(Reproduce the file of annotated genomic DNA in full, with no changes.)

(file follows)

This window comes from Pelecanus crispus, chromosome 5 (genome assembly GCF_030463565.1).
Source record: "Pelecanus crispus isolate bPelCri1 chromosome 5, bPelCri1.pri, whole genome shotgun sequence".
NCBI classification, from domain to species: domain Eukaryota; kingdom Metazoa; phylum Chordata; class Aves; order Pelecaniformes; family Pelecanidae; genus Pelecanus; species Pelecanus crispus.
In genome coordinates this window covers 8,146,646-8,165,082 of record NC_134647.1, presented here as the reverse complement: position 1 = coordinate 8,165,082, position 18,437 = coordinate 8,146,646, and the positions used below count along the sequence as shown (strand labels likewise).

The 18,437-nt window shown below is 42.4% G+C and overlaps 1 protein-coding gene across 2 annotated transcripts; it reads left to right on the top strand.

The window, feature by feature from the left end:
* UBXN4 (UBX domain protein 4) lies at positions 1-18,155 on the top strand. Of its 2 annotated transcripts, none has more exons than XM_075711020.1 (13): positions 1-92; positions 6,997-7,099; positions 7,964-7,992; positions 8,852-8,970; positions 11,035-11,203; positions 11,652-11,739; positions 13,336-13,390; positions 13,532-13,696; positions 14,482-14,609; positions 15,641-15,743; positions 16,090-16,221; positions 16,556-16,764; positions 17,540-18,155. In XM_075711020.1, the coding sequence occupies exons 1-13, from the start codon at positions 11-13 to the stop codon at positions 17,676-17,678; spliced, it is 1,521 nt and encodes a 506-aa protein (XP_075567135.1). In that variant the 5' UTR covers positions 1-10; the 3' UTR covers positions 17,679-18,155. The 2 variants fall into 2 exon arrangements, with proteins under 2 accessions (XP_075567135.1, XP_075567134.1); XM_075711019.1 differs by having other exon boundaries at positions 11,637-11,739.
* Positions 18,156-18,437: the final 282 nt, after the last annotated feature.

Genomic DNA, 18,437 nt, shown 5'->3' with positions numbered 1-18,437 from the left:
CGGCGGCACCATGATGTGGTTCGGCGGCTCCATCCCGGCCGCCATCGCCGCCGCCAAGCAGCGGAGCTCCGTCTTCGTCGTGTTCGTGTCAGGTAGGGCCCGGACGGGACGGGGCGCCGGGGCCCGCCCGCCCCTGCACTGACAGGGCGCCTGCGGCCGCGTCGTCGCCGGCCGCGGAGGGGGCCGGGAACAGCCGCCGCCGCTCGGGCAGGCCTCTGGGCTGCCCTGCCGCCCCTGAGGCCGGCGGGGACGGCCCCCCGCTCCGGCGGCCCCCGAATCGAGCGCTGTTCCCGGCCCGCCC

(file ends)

This window comes from Pelecanus crispus, chromosome 5 (genome assembly GCF_030463565.1).
Source record: "Pelecanus crispus isolate bPelCri1 chromosome 5, bPelCri1.pri, whole genome shotgun sequence".
NCBI classification, from domain to species: domain Eukaryota; kingdom Metazoa; phylum Chordata; class Aves; order Pelecaniformes; family Pelecanidae; genus Pelecanus; species Pelecanus crispus.
In genome coordinates this window covers 8,146,646-8,165,082 of record NC_134647.1, presented here as the reverse complement: position 1 = coordinate 8,165,082, position 18,437 = coordinate 8,146,646, and the positions used below count along the sequence as shown (strand labels likewise).

The 18,437-nt window shown below is 42.4% G+C and overlaps 1 protein-coding gene across 2 annotated transcripts; it reads left to right on the top strand.

The window, feature by feature from the left end:
* UBXN4 (UBX domain protein 4) lies at positions 1-18,155 on the top strand. Of its 2 annotated transcripts, none has more exons than XM_075711020.1 (13): positions 1-92; positions 6,997-7,099; positions 7,964-7,992; positions 8,852-8,970; positions 11,035-11,203; positions 11,652-11,739; positions 13,336-13,390; positions 13,532-13,696; positions 14,482-14,609; positions 15,641-15,743; positions 16,090-16,221; positions 16,556-16,764; positions 17,540-18,155. In XM_075711020.1, the coding sequence occupies exons 1-13, from the start codon at positions 11-13 to the stop codon at positions 17,676-17,678; spliced, it is 1,521 nt and encodes a 506-aa protein (XP_075567135.1). In that variant the 5' UTR covers positions 1-10; the 3' UTR covers positions 17,679-18,155. The 2 variants fall into 2 exon arrangements, with proteins under 2 accessions (XP_075567135.1, XP_075567134.1); XM_075711019.1 differs by having other exon boundaries at positions 11,637-11,739.
* Positions 18,156-18,437: the final 282 nt, after the last annotated feature.

Genomic DNA, 18,437 nt, shown 5'->3' with positions numbered 1-18,437 from the left:
CGGCGGCACCATGATGTGGTTCGGCGGCTCCATCCCGGCCGCCATCGCCGCCGCCAAGCAGCGGAGCTCCGTCTTCGTCGTGTTCGTGTCAGGTAGGGCCCGGACGGGACGGGGCGCCGGGGCCCGCCCGCCCCTGCACTGACAGGGCGCCTGCGGCCGCGTCGTCGCCGGCCGCGGAGGGGGCCGGGAACAGCCGCCGCCGCTCGGGCAGGCCTCTGGGCTGCCCTGCCGCCCCTGAGGCCGGCGGGGACGGCCCCCCGCTCCGGCGGCCCCCGAATCGAGCGCTGTTCCCGGCCCGCCC